Dumisani Nsingo, Senior Business Reporter
THE Government is looking forward to improving accessibility of the Distressed and Marginalised Areas Fund (Dimaf) II, as well as managing finances for the beneficiaries of the facility to effectively improve their productivity.
Industry and Commerce Minister Dr Mike Bimha said the Government was working on improving the flexibility of Dimaf following an outcry by most companies that cited its conditions as punitive when the facility was introduced about seven years ago.
He, however, could not be drawn to divulge when the facility would be unveiled only saying: “it’s on the cards”. Dimaf failed to fully attain its objectives largely due to insufficient funding and stringent requirements which companies were to meet before accessing the money.
It was initiated in 2010 to help companies retool while disbursement started in 2011. The Government and Old Mutual were supposed to inject funds into the project. Old Mutual’s subsidiary, CABS manages the facility.
A total of 48 companies, about half of them from Bulawayo received loans worth $28 million from Dimaf between 2011 and 2014.
Companies hardest hit by the economic challenges of the past decade were mainly located in Bulawayo, once the country’s industrial hub that employed thousands of people.
“Dimaf as you know is handled by the private sector. It’s the private financiers who have been handling that. Our role was to ask them to put a fund to assist industry. There are companies that have been assisted and I think Cairns (Foods) is one of those companies, which virtually benefited in a positive manner and it helped to improve its capacity utilisation. There were successful stories but there were also unsuccessful stories,” said Dr Bimha.
Cairns Foods which is a unit of food manufacturing firm Cairns Holding Limited managed to acquire and install a new baked beans line at its Mutare factory using a $1 million loan facility it sourced from Dimaf last year. This follows the acquisition of new packing machines on chip line installed at its Harare factories in December two years ago using funds from Dimaf.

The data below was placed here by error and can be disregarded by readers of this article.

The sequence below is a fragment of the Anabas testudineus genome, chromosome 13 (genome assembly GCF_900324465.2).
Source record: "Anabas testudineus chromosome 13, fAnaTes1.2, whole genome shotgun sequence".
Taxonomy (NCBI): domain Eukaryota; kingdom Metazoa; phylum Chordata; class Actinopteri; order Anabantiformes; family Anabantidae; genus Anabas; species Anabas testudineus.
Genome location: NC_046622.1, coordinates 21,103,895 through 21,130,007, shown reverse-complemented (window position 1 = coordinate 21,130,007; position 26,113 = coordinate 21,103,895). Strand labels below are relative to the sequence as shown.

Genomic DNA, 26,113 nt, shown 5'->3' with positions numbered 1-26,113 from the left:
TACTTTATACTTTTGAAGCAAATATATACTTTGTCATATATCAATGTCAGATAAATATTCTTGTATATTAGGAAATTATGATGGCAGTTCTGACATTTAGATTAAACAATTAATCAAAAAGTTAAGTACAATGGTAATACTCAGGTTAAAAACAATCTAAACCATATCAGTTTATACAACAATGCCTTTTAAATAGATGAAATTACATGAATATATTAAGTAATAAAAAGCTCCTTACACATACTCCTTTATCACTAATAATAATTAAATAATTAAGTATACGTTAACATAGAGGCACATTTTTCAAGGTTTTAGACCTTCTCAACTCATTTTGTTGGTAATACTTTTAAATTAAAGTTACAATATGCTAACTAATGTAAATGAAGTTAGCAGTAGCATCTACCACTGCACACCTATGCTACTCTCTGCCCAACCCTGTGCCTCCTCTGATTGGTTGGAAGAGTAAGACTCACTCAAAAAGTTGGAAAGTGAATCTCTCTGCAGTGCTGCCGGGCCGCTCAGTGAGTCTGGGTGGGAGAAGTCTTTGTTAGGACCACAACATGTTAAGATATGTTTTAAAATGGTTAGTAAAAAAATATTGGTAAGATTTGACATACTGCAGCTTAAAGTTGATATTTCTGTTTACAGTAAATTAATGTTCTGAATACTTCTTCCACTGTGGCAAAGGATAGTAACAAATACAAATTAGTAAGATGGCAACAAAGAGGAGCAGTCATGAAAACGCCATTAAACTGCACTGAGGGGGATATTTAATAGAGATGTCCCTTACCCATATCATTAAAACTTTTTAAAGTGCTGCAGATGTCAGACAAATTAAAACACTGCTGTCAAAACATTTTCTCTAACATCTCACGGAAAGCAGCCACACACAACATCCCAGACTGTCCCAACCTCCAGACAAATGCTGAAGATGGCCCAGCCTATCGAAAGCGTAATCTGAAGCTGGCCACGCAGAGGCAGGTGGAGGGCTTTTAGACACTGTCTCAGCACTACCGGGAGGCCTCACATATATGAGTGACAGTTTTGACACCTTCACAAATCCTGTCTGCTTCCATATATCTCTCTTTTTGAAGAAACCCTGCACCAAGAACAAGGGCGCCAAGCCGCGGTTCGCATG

However, Dimaf continues to be a contentious issue with some companies in the designated areas complaining that accessing the fund was almost impossible.
Previously, the minimum requirements for companies to qualify to access the funds included two years accounts in the form of management accounts or financial accounts, acceptable collateral, clean tax records, projections for capital expenditure loans, budgets and cash flows, among others.
“There were complaints by some of the companies that it wasn’t easy to access those funds and that some of the requirements for you to be considered were difficult to achieve. For example they wanted you to produce a financial statement for the past five years and some of the companies had no financial statements to produce and even if they produced it, it was just losses and losses so it was not user friendly and what we want is to look at Dimaf II,” said Dr Bimha.
He said efforts were being made to ensure that the fund was being modelled in a way in which conditions for borrowing are specifically designed to suit ailing entities as well as ensuring the capital injection improves the beneficiaries’ capacity utilisation through recommending experts to administer and manage the finances.
“We want to look at improving Dimaf in terms of accessibility, the size of the fund and also to put another aspect of expertise given to those companies that get help because you might get the help in terms of finances but you also need help in managing that money . . . so we are working on that, its work in progress. We are working with business associations and financial institutions,” said Dr Bimha.